As difficult as it has been to not see her parents or grandchildren for months, Lake Martin Community Hospital nurse practitioner Kim Robertson-Heidepriem remains strict on social distancing keeping her family’s safety at the forefront.
Robertson-Heidepriem has worked in the emergency department at the hospital for the last 10 years and treats COVID-19 patients on a regular basis.
“At first it was very frightening but I think we’ve gotten a better understanding of it now,” Robertson-Heidepriem said. “I think we feel a little more prepared in handling these patients.”
In the ER, patients are screened upon entering and those exhibiting any sign of the coronavirus are tested.
“The screening exam helps determine those that need to be tested,” Robertson-Heidepriem said. “Every day we are having four or five come through the ER we feel are possible cases.”
Once patients are admitted they are moved to the main hospital floor and Robertson assists with rounding on them daily as well.
“We are cognizant that everyone could be a COVID patient so we are more cautious and more careful,” Robertson-Heidepriem said. “This also helps prepare us at home. We’re very strict on social distancing. I haven’t seen my parents since Dec. 1 because of the flu and then it transitioned into COVID. When you have parents at risk, you just talk to them by phone and it’s the same with my grandchildren.”
Even when her grandchildren come to her home to play in the pool and lake, Robertson-Heidepriem waves to them from afar and gives air hugs.
“That’s been the hardest part — not being able to love on your family and see your family,” she said. “But I’ll tell you, our hospital family is huge.”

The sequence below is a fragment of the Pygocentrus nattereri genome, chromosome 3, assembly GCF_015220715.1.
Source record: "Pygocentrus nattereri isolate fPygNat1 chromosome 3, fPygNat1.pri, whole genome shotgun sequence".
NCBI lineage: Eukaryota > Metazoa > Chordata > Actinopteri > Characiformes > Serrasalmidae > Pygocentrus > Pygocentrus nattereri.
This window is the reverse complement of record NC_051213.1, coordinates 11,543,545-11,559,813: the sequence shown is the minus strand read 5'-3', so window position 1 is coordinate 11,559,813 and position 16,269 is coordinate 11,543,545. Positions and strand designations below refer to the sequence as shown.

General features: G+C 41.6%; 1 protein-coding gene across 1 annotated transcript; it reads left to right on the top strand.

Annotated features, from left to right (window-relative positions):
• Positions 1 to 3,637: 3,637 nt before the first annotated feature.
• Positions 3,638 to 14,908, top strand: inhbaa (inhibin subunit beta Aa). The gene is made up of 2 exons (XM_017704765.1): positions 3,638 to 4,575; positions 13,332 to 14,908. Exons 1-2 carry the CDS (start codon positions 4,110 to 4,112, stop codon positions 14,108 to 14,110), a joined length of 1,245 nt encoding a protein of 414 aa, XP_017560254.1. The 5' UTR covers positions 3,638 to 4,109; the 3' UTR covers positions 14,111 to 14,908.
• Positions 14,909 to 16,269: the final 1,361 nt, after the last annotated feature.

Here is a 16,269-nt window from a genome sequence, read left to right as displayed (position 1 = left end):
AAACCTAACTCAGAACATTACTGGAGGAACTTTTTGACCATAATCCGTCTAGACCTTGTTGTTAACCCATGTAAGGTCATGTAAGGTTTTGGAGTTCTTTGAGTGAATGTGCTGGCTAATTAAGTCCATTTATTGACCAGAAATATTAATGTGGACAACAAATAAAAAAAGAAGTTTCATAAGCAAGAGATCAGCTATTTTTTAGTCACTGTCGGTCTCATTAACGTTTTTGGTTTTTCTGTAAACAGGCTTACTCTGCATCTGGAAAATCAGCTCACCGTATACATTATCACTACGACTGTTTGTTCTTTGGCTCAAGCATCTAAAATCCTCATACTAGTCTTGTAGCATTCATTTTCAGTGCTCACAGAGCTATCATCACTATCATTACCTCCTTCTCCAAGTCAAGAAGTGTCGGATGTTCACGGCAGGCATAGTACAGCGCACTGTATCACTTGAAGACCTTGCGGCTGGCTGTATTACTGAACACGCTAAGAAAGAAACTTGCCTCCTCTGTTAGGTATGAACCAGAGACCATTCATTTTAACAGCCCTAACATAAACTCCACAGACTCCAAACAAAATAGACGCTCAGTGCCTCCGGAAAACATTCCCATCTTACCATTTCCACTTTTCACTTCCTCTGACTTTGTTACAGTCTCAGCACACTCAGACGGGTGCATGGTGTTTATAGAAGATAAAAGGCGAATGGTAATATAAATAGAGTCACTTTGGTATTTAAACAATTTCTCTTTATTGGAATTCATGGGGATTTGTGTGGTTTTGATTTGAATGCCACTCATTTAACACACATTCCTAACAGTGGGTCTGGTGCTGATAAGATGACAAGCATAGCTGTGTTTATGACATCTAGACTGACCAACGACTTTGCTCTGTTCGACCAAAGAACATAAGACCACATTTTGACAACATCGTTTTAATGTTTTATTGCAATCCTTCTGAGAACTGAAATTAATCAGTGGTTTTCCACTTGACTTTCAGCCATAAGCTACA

Robertson-Heidepriem said the outpouring of support employees at Lake Martin Community Hospital provides one another helps fill that emotional void.
“We all know what we’re going through and sacrificing at home,” she said. “I think we’ve been there for each other — all the hospital staff from maintenance and housekeeping all the way to the top with administration.”
That supportive mentality extends at home too as Robertson-Heidepriem has felt so welcomed in Dadeville.
“I feel like there’s such a community spirit in Dadeville,” Robertson-Heidepriem said. “I feel proud to be here. People are really great.”
Robertson’s husband Phil Heidepriem is an ER physician at East Alabama Medical Center so they’re extra careful with both of them being at risk for added exposure. They also coordinate the same days off or else they would never see one another.
“Social distancing is really the key,” Robertson-Heidepriem said. “The masks may help but it’s staying away and good handwashing that’s key.”
Robertson-Heidepriem is impressed with how well some of the elderly patients are doing at the hospital while recovering from COVID-19.
“There are those few that have really difficult situations and those are harder,” she said. “But it’s amazing some of these older people are doing really well. It’s rewarding but a lot of work.”
Robertson-Heidepriem started as a nurse in 1980 and became a nurse practitioner with a PHD in 1995.
“I am well prepared for all these things but this has been work and you have to really pay attention,” she said. “We went though Ebola and thought that was a big deal and been through several flus but this has been different.”
The stress and exhaustion has hit Robertson-Heidepriem and her husband harder with this pandemic as well.
“We’re tired when we get home,” Robertson-Heidepriem said. “I don’t remember ever thinking, ‘I don’t know if I can get up today,’ until all this. We’re going to bed earlier.”
Overall Robertson-Heidepriem feels if everyone abides by the restrictions and recommendations for public interactions and is cognizant of the severity of this virus, things could get better more quickly.
“I would be super cautious about everyone jumping back into all the activities out there,” she said. “It needs to be a slow return to give us more time to get this virus out the way. If everyone would just follow the rules, we’ll get through this together.”